The BASIS Top 10 Most Read Posts of 2016



Today, we reflect on our efforts to share addiction science during the past year. We hope that you’ve benefited from the material we’ve posted this year, from our weekly reviews of scientific studies of smokinggamblingdrinking, and other kinds of substance use to our editorials from researchers, treatment providers, and those who have personally experienced addiction.

We’d love to learn more about how you’ve used The BASIS in your own life! Please share your experiences by emailing us at

Here are our top 10 most viewed articles from this past year:

1. Moderation, Hope and Compassion: A Physician’s Prescription for Responding to the Opioid Epidemic

Our most read article of 2016 was Dr. Mark Albanese’s op-ed published as part of our Special Series on Opioid Dependence and Recovery. Dr. Albanese invites us to approach the opioid epidemic with hope and compassion. Here at The BASIS, we are always honored to have dedicated clinicians like Dr. Albanese share their work and opinions about addiction. This op-ed shares vital insight on how to reduce stigma and practice patience and compassion.

2. Challenging addiction treatment: The intersection of policy, practice & science

At #2 on our list, Anjali Talcherkar’s op-ed suggests the need for complementary and alternative solutions to addiction. Ms. Talcherkar is a researcher, clinician, and person in recovery. She wrote this op-ed while completing the Division on Addiction’s Summer Research Mentorship program.

3. The tipping point in addiction

Dr. Lance Dodes, former Assistant Clinical Professor of Psychiatry at Harvard Medical School, discusses what he believes are misconceptions and myths that surround addiction, with a focus on 12-step programs and the neurobiological model of addiction.

4. The DRAM, Vol. 12(4) – Feeling your feelings: Expectations in alcohol-dependent drinkers with alexithymia

This post reviewed a study that explored the connections among alcohol dependence, drinking expectations, and a condition called alexthymia. Alexthymia is marked by difficulty recognizing, processing, and communicating one’s own, and others’, emotions. This study is an example of how health conditions can predispose people for unhealthy substance use.

5. The DRAM Vol. 12(9) – “To drink or not to drink?” Abstinence and quality of life among recovering people

Life after addiction is just as important as the first steps to change. This research review explores the differences between abstinent and non-abstinent people in recovery. This article reminds us that it is important to research different treatment strategies and their outcomes to best serve those in recovery.

6. STASH, Vol. 12(6) – When it comes to methadone maintenance treatment, one size does not fit all

Methadone maintenance programs certainly has their benefits when treating addiction, but do certain factors lead to early discharge? This research review examines a study that suggests that there are certain personal characteristics that increase the risk of premature discharge, which can lead to more negative outcomes.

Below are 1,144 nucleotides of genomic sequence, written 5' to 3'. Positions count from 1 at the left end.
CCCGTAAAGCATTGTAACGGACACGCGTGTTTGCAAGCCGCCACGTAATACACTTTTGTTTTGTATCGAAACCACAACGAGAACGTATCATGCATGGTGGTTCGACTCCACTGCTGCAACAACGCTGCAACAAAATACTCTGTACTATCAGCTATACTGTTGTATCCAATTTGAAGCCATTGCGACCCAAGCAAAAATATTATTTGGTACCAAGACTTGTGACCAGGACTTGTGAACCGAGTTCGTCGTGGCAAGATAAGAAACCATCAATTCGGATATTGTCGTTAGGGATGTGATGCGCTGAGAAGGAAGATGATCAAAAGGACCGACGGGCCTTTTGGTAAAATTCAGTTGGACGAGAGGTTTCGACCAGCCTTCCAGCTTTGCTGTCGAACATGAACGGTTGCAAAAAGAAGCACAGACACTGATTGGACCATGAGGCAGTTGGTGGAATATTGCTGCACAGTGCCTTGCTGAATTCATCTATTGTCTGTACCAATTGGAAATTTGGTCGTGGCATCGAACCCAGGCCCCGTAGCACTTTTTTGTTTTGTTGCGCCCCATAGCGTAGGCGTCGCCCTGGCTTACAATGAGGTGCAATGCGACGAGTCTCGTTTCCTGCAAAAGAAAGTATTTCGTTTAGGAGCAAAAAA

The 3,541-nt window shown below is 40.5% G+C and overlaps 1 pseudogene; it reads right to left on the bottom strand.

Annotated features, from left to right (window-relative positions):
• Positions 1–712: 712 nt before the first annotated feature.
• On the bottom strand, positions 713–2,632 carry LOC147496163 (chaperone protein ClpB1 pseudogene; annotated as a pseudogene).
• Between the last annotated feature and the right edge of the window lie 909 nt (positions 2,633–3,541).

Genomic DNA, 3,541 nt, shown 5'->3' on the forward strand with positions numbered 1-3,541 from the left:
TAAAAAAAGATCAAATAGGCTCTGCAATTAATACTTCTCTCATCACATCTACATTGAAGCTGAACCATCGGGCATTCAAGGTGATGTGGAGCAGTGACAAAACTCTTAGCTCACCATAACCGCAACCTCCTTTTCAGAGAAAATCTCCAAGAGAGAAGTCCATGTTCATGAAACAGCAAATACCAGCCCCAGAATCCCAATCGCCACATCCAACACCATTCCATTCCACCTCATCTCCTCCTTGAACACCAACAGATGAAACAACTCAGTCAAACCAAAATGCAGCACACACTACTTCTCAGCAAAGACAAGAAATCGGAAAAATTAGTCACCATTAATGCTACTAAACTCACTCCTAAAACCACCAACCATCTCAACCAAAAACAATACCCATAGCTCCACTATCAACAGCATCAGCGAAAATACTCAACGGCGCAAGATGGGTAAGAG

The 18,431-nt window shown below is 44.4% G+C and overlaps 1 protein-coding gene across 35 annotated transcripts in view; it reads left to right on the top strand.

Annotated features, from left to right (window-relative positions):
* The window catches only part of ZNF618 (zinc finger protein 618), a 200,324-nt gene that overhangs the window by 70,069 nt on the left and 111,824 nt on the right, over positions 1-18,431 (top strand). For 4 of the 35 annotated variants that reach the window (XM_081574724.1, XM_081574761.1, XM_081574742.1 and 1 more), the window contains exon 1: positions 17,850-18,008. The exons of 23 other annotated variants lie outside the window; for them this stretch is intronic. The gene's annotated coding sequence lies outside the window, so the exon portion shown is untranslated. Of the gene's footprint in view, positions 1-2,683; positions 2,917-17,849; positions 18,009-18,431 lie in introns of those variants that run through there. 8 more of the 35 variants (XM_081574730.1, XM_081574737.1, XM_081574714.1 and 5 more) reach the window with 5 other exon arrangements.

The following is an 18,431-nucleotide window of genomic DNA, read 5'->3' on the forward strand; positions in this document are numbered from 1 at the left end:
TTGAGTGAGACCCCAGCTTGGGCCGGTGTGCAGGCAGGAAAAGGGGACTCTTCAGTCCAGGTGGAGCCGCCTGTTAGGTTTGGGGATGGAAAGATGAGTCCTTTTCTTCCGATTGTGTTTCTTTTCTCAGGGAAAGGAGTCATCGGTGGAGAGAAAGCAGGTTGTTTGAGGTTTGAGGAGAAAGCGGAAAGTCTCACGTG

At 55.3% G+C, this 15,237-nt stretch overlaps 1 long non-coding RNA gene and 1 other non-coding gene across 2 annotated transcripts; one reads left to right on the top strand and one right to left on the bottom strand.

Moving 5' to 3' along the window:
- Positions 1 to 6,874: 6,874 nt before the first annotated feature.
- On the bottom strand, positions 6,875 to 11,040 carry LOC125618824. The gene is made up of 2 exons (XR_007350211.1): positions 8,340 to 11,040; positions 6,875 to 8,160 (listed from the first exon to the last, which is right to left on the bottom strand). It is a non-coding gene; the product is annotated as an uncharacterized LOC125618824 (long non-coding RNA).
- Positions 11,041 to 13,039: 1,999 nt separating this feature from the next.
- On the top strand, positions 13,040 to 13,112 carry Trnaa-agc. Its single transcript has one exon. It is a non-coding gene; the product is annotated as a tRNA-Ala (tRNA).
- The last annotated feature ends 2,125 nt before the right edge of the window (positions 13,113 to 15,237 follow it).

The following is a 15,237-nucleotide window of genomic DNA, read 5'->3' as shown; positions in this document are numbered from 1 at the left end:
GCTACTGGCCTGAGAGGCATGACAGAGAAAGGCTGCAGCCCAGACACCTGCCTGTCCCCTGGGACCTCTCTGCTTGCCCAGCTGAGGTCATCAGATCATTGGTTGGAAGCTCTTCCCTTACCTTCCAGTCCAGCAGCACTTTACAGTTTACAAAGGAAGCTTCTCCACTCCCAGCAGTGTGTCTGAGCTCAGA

7. STASH, Vol. 12(10) – Are children from homes that experience domestic violence at increased risk for illicit drug use in adulthood?

The BASIS often features studies that increase awareness about a certain cause or topic in addiction. This review was written to raise awareness about addiction and domestic violence. It describes a study exploring the role of domestic violence experiences and future substance abuse among adolescents.

8. The WAGER, Vol. 21(2) – Problem gambling has more to do with how you gamble than where you do it

This post reviewed a study that compared problem gambling behavior among three groups of gamblers: (1) those who only gamble in gambling facilities, (2) those who only gamble online, and (3) those who gamble both ways. This study offers interesting insight on the behavior of gambling patrons and development of problem gambling.

9. The WAGER, Vol. 21(5) – Alcohol and suicidal ideation among gamblers

Here, The WAGER reviewed a study of the relationships among gambling, alcohol use and suicidal ideation. It appears that having a gambling problem strengthens the relationship between drinking and suicidal ideation.  It is important to study the conjunction of risky behaviors—such as heavy drinking and heavy gambling— and their risk to the individual.

10. STASH, Vol. 12(3) – Stimulant use and gambling among college students

Last on our 2016 Top 10 list is a review that examined the relationship between stimulant use and gambling among college students. College students in particular are at risk for numerous harmful behaviors. Educating young adults about the risks associated with these behaviors is especially important, and is why education remains one of our primary objectives.

Thank you for reading The BASIS during 2016! Use the Comment section to tell us which post was your favorite.

Best wishes for a happy holiday season.

Alec Conte, BASIS Writer

Did you know that the Division on Addiction is entirely self-funded? That means that we rely on grants, contracts, and gifts to produce all of our work, including The BASIS. Please help us continue our work by making your year-end, tax-deductible donation to The BASIS today. Together we can continue to advance the public’s understanding of addiction and, ultimately, improve the lives of people touched by addiction. Any amount makes a difference. Please support us now with a donation.

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